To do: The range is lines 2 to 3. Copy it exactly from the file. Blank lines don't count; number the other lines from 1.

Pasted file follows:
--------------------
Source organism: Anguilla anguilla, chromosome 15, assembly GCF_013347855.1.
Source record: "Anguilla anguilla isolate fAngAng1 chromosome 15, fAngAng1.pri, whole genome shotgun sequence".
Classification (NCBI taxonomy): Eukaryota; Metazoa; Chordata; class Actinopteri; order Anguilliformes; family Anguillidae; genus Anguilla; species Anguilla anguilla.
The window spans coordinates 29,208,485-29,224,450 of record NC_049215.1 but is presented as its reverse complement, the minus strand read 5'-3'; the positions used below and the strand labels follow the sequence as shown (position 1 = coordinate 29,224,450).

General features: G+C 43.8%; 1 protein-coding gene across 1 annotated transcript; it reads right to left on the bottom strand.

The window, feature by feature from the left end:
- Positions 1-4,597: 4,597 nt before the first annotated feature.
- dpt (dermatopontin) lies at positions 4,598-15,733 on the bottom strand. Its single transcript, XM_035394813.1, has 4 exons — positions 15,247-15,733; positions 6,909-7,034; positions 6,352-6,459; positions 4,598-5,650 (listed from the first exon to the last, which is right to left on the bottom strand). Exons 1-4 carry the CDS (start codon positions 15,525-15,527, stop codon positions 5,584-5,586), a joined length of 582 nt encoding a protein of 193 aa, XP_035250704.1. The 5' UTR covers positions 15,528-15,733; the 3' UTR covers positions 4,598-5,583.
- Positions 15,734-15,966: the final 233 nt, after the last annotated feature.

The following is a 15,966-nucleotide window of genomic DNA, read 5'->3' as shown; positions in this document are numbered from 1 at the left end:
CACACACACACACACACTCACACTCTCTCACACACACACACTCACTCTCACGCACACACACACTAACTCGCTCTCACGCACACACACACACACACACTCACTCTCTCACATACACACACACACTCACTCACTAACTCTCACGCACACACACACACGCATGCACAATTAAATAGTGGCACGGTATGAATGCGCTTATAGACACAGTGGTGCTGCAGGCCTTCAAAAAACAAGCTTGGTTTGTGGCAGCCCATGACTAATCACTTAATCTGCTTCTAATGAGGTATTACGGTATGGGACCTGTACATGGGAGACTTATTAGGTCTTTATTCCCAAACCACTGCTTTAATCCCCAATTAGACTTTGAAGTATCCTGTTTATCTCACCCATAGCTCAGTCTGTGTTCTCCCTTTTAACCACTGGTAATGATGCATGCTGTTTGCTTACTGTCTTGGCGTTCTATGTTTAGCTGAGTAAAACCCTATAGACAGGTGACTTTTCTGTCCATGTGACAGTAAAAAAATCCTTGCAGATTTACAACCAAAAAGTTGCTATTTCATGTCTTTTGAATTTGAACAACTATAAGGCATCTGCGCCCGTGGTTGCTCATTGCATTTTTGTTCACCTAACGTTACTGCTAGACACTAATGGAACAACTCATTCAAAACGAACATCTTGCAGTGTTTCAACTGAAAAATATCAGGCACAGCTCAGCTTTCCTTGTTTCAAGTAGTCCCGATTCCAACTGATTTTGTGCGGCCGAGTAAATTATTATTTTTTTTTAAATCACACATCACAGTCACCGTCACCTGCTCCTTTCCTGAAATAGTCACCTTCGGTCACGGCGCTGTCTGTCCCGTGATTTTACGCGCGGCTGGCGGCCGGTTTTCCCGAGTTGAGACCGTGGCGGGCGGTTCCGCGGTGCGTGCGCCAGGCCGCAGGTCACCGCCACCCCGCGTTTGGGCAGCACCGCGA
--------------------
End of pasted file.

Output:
Source record: "Anguilla anguilla isolate fAngAng1 chromosome 15, fAngAng1.pri, whole genome shotgun sequence".
Classification (NCBI taxonomy): Eukaryota; Metazoa; Chordata; class Actinopteri; order Anguilliformes; family Anguillidae; genus Anguilla; species Anguilla anguilla.